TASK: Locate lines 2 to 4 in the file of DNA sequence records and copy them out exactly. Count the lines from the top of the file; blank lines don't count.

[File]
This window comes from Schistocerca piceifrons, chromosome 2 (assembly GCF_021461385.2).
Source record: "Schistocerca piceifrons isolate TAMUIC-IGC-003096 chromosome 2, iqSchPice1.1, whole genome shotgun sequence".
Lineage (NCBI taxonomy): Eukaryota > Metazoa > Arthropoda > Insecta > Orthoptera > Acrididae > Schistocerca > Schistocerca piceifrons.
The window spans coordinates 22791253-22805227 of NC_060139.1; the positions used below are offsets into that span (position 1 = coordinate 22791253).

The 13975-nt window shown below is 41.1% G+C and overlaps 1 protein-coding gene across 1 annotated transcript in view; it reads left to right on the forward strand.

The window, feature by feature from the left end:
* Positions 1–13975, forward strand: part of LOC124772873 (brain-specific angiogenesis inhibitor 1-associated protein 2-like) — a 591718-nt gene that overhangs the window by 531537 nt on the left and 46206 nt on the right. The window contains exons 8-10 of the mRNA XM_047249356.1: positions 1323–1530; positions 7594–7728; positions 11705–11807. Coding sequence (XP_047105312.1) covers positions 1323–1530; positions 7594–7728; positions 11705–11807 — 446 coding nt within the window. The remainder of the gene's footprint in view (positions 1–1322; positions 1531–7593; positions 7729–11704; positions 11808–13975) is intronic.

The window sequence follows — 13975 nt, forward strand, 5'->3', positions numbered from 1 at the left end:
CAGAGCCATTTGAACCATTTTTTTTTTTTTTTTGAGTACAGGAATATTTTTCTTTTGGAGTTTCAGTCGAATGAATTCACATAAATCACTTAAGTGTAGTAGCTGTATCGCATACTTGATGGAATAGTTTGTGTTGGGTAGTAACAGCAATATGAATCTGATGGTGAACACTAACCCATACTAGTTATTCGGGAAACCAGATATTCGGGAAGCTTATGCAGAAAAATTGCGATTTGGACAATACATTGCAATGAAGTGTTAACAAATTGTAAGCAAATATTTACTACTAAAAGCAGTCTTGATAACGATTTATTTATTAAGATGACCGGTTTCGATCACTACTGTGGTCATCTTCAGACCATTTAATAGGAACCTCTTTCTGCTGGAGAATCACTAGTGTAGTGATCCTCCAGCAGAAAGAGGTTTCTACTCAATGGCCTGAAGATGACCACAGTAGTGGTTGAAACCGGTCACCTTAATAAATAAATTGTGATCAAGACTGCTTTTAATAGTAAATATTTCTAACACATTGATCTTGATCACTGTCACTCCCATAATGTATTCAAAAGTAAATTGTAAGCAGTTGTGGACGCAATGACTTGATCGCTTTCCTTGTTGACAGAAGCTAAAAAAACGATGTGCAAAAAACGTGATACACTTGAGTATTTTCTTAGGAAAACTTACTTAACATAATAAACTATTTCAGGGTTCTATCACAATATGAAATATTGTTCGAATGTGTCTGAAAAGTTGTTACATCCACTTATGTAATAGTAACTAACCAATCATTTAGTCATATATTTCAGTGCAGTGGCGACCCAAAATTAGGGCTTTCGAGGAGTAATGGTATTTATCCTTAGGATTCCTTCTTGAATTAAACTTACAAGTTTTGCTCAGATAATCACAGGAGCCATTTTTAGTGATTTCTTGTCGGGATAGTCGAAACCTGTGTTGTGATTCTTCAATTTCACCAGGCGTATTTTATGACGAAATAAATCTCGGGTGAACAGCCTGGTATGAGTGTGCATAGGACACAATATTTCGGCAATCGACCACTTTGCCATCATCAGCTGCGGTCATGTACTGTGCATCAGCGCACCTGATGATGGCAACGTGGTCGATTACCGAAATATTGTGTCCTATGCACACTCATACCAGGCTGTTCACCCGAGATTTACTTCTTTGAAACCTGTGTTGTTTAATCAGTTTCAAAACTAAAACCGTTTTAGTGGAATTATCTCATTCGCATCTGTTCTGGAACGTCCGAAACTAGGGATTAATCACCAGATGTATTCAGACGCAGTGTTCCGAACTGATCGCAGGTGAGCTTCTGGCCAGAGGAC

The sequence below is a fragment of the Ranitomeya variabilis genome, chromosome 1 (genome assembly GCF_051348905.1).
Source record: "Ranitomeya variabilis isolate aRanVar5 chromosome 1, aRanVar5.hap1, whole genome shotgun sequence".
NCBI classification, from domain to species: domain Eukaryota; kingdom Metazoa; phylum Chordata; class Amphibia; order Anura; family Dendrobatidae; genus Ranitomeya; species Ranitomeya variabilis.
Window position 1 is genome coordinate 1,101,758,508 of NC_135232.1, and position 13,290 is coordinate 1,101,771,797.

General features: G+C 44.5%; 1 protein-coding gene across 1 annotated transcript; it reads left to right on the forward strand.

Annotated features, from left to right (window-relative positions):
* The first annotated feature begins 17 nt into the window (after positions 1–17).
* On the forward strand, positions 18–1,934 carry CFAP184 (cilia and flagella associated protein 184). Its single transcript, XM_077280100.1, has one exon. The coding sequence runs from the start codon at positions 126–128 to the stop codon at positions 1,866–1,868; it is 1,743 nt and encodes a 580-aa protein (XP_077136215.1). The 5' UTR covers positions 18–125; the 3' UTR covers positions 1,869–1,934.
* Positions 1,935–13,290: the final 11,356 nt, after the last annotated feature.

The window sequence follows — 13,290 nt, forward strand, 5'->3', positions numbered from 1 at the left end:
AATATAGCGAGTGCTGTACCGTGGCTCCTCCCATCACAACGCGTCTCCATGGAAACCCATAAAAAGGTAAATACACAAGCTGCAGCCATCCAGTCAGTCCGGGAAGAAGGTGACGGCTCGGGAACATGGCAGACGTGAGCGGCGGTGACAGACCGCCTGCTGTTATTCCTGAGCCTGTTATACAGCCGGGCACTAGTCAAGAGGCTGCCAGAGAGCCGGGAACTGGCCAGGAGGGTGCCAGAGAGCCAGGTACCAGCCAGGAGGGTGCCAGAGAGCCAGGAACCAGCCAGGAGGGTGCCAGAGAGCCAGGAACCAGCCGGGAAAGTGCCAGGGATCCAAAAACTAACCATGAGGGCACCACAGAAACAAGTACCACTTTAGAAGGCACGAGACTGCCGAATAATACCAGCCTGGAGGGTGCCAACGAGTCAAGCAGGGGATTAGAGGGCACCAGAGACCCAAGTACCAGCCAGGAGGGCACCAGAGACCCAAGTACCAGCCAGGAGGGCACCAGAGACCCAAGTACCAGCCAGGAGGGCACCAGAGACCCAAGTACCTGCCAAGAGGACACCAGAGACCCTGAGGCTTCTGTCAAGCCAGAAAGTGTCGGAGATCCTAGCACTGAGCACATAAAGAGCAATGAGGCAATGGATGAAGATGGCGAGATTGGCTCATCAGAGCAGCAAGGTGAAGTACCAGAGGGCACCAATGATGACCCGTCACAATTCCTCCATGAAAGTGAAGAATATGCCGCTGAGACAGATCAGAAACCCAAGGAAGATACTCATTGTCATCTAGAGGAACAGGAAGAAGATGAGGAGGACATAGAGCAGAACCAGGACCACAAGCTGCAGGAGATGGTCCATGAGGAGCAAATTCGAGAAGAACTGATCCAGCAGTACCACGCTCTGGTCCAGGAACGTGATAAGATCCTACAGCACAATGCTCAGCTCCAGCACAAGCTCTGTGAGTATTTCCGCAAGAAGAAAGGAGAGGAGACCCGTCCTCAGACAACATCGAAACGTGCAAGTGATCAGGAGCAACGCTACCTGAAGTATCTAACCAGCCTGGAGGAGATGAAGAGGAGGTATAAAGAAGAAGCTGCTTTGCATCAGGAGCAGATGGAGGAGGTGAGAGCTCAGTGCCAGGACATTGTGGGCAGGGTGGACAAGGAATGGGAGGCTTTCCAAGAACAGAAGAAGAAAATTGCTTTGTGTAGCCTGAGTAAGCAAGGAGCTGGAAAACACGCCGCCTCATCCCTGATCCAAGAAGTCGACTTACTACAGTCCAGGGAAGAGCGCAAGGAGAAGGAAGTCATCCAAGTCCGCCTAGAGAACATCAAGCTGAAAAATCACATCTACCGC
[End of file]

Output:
Source record: "Schistocerca piceifrons isolate TAMUIC-IGC-003096 chromosome 2, iqSchPice1.1, whole genome shotgun sequence".
Lineage (NCBI taxonomy): Eukaryota > Metazoa > Arthropoda > Insecta > Orthoptera > Acrididae > Schistocerca > Schistocerca piceifrons.
The window spans coordinates 22791253-22805227 of NC_060139.1; the positions used below are offsets into that span (position 1 = coordinate 22791253).